This update summarises current regulatory developments in the European Union and certain member states including the UK, focussing on the investment funds and asset management and related sectors, during the past month. We also include in this update a longer summary in the UK section of the Independent Commission on Banking's Final Report on 12 September 2011 and the Coalition Government's initial reaction to it.
EU REGULATORY DEVELOPMENTS
The AIFM Directive
Readers will remember that this Directive was the subject of a record several thousand amendments during the legislative process in Brussels before it was finally published in the Official Journal on 1 July 2011. During the process on 9 November 2009, the UK's Treasury Minister Lord Myners stated:
"This is a very dodgy Directive that's been poorly constructed. It was produced in a hurry. It's a process that makes those who support the European Union embarrassed"
and Patrice Berge-Vincent of the French financial regulator, the AMF, stated on 9 October 2009:
"Almost all of the Directive's provisions need to be redrafted to make them appropriate, proportionate and adequate".
Against this background, on 23 August 2011, ESMA published a further consultation on possible level 2 implementing measures under the AIFM Directive relating to future rules for alternative investment fund managers ("AIF managers") and the treatment of third-country entities. ESMA's proposals set out in this consultation paper include:
Supervisory co-operation and exchange of information. ESMA's draft advice to the European Commission focuses on the relationships between the EU and third-country competent authorities. ESMA envisages that the arrangements between competent authorities should take the form of written agreements allowing for exchange of information for the purposes of supervision, enforcement and systemic risk oversight. ESMA considers that the agreements should also impose a duty on the third-countries competent authorities to assist the relevant EU competent authorities, to enforce either EU or national legislation. It proposes that the agreements take the form of a multilateral memorandum of understanding (a "MMoU") centrally negotiated by ESMA itself. Delegation of portfolio or risk management functions to third-country entities. ESMA's draft advice sets out the additional requirements to be applied when AIF managers delegate portfolio or risk management functions to an undertaking in a third country. The draft advice focuses on the content of the written agreement to be put in place between the competent authorities of the home member state and the third country concerned. ESMA considers that the detailed content of these agreements should be based on existing international standards. Assessment of equivalence of third-country depositary frameworks. ESMA sets out its proposals on the elements to be taken into account when assessing whether the prudential regulation and supervision applicable to a depositary established in a third country has the same effect as the AIFM Directive. This consultation paper is in effect ESMA's draft advice on Part IV of the Commission's December 2010 request for advice on the AIFM Directive implementing measures. It also summarises feedback received to the former Committee of European Securities Regulators' December 2010 call for evidence on the AIFM Directive implementing measures.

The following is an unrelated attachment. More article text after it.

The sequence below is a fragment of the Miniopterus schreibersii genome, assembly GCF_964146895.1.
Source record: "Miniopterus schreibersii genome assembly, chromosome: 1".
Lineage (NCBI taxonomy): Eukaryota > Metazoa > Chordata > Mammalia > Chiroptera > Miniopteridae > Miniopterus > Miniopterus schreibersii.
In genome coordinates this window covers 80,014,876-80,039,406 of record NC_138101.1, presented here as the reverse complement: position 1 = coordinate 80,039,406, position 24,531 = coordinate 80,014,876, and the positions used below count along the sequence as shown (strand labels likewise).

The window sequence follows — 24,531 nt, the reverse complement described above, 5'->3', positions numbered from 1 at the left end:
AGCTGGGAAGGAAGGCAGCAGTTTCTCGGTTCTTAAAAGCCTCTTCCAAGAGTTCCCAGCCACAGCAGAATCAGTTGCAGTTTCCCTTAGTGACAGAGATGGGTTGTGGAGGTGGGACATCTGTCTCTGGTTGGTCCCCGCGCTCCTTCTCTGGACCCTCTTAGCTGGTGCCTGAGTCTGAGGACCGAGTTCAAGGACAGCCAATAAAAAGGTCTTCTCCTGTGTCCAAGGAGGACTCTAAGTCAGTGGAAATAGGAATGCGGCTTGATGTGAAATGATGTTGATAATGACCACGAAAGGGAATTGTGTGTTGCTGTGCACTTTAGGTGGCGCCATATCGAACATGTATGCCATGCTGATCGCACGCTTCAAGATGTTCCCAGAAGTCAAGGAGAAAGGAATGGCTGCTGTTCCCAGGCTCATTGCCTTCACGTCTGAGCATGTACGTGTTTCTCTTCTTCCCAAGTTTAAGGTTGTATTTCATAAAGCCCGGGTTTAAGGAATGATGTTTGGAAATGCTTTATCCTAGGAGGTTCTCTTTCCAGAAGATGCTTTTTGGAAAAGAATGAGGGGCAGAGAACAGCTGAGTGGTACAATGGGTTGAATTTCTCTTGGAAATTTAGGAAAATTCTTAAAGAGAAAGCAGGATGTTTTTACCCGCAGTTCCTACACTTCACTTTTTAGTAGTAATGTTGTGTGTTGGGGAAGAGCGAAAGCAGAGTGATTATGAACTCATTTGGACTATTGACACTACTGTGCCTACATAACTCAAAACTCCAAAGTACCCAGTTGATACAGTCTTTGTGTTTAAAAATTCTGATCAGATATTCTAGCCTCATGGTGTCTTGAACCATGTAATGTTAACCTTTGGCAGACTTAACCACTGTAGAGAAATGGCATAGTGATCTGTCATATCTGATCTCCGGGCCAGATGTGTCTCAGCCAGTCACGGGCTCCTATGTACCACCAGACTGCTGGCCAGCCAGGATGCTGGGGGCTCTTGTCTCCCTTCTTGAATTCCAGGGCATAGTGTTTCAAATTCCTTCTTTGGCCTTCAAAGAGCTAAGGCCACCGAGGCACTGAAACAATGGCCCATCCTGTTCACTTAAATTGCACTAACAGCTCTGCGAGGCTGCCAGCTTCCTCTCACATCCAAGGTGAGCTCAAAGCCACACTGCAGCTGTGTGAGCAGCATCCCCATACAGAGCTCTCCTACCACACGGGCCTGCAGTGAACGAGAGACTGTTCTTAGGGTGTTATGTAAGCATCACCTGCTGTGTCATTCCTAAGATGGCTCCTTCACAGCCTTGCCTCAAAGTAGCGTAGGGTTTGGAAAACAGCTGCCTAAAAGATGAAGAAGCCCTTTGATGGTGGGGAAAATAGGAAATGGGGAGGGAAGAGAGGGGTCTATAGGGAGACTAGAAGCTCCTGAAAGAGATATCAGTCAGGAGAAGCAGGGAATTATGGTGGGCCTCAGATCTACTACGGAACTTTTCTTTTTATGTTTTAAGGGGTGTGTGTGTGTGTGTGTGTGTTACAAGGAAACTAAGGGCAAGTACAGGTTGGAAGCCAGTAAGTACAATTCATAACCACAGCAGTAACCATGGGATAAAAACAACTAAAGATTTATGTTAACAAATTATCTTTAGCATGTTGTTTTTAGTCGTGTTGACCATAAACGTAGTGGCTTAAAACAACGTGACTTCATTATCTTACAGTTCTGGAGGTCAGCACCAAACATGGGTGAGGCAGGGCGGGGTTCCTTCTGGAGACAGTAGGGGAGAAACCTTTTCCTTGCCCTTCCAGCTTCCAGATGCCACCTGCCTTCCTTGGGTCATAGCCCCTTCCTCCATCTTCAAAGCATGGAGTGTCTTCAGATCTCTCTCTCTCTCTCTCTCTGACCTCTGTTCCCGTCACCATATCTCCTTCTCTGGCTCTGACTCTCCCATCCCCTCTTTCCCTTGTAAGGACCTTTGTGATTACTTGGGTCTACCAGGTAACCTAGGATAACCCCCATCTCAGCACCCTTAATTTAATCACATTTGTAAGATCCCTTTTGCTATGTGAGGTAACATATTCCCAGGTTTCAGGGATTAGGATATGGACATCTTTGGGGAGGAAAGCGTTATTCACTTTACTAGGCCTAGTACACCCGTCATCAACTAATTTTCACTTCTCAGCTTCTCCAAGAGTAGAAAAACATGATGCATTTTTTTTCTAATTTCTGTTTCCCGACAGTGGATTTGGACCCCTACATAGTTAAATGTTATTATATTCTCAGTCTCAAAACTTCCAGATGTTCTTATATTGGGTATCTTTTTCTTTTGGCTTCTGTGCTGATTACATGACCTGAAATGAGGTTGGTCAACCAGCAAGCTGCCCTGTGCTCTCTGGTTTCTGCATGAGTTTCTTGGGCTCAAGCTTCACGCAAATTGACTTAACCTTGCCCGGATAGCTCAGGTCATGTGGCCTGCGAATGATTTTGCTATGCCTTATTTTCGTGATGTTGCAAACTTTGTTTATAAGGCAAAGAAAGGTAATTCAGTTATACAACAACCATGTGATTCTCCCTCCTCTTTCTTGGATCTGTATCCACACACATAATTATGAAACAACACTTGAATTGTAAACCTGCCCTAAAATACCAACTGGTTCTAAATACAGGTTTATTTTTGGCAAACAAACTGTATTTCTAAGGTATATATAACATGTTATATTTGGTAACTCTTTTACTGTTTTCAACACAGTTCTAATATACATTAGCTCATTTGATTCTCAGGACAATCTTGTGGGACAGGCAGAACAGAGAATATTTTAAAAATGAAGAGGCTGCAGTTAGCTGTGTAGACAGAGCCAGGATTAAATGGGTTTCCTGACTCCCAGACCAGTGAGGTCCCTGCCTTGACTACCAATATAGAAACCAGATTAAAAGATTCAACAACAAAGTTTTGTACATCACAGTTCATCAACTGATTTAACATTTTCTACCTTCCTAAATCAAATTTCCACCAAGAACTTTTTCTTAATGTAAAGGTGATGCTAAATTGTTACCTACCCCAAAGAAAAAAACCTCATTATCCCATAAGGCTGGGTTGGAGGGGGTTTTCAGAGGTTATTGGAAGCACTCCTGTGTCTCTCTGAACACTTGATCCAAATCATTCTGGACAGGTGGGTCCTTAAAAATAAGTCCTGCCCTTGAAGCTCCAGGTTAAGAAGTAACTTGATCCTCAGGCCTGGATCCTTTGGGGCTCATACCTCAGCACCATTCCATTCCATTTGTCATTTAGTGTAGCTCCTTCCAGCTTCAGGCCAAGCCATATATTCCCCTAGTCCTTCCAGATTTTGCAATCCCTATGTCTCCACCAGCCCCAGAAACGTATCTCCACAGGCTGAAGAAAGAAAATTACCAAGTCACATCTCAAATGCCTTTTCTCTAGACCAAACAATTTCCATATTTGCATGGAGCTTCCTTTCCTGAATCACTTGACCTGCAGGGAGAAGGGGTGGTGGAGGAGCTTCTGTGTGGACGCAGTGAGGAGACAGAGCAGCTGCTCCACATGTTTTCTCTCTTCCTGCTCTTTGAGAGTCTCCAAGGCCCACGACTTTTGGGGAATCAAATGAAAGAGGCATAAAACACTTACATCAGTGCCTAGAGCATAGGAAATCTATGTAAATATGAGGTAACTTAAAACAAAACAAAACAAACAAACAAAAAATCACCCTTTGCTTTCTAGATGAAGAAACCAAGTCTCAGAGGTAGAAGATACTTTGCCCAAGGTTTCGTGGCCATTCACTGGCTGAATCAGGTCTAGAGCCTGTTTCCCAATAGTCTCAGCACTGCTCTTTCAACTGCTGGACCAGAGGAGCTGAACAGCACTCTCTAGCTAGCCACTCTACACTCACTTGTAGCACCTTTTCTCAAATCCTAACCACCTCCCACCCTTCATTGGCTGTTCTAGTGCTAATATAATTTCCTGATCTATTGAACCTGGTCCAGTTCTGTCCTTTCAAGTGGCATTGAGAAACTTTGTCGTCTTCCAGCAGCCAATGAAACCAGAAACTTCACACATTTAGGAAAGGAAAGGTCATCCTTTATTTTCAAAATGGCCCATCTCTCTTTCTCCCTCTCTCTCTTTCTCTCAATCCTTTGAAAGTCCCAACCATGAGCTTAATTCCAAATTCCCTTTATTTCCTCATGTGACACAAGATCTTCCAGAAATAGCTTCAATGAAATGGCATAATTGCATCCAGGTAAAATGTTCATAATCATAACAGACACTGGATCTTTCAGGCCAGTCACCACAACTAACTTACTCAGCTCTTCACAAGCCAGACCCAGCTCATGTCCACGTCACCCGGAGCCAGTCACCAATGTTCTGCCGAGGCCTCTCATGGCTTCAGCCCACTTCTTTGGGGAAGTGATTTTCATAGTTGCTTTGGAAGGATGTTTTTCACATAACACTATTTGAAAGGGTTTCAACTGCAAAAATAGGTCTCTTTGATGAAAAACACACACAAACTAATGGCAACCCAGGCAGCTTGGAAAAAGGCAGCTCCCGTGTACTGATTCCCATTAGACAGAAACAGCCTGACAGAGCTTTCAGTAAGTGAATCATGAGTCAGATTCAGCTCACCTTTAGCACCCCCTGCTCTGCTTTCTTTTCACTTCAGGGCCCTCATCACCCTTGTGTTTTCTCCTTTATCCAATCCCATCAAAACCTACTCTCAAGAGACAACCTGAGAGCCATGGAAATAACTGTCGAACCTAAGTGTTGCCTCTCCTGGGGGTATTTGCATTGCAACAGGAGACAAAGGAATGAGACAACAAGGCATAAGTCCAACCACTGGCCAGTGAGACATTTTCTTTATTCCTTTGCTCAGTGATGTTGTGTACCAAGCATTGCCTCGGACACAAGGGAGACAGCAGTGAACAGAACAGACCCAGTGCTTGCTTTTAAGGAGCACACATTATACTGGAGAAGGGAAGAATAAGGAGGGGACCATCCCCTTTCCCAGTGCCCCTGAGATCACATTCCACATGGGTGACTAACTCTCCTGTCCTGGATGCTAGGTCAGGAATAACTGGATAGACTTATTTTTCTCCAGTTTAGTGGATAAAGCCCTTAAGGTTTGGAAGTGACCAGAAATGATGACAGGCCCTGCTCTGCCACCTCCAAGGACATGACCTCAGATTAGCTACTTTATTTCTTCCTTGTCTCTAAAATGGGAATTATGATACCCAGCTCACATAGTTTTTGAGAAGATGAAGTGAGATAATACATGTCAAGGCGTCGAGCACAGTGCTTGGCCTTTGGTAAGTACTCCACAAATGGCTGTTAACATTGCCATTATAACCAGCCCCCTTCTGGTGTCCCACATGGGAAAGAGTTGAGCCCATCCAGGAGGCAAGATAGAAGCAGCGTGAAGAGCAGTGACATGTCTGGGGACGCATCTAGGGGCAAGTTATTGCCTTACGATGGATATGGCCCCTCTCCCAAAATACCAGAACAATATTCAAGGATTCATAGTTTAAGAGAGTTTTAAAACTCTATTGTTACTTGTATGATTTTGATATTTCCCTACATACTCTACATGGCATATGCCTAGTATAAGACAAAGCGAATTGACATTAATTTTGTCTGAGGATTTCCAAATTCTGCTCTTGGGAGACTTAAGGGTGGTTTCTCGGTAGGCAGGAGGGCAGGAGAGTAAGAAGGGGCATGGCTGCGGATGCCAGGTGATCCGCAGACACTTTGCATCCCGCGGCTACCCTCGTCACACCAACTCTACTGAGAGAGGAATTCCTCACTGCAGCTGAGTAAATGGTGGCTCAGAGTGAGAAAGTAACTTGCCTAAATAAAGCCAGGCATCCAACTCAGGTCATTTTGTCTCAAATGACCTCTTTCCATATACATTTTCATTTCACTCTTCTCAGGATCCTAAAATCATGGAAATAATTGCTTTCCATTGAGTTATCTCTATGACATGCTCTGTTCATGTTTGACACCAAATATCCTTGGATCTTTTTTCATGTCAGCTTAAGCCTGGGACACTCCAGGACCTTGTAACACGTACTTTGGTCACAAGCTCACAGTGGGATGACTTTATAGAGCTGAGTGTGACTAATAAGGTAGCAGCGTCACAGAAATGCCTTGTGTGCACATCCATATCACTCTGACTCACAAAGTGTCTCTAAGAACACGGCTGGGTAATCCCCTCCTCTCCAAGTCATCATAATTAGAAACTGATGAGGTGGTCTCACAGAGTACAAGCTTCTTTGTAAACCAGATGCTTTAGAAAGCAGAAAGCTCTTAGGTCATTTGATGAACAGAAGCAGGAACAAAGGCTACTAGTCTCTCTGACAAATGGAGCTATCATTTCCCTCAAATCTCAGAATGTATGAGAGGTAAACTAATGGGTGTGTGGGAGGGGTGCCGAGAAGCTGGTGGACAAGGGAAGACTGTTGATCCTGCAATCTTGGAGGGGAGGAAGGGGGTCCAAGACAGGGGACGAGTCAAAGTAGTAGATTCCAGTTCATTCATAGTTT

European Commission Consultation on a New EU Regime for Venture Capital
The Investment Management Association (the "IMA") has published its response dated 10 August 2011 to the European Commission's June 2011 consultation on a new European regime for venture capital. The IMA strongly supports a wide-ranging review of the AIFM Directive, rather than a stand-alone initiative relating to venture capital funds. It is of the view that the Commission should assess the proportionality of the AIFM Directive's requirements for all professional and non-systemically important funds (in addition to focusing on venture capital funds).
The IMA also calls on the Commission to align its venture capital work with the Markets in Financial Instruments Directive (2004/39/EC) ("MiFID"). This is because MiFID will govern trading in publicly listed securities of small and medium sized enterprises ("SMEs") at a later stage of their growth.
The City of London Law Society (the "CLLS") also published its response on 10 August 2011 to the European Commission's June 2011 consultation and included the following comments on the Commission's proposals: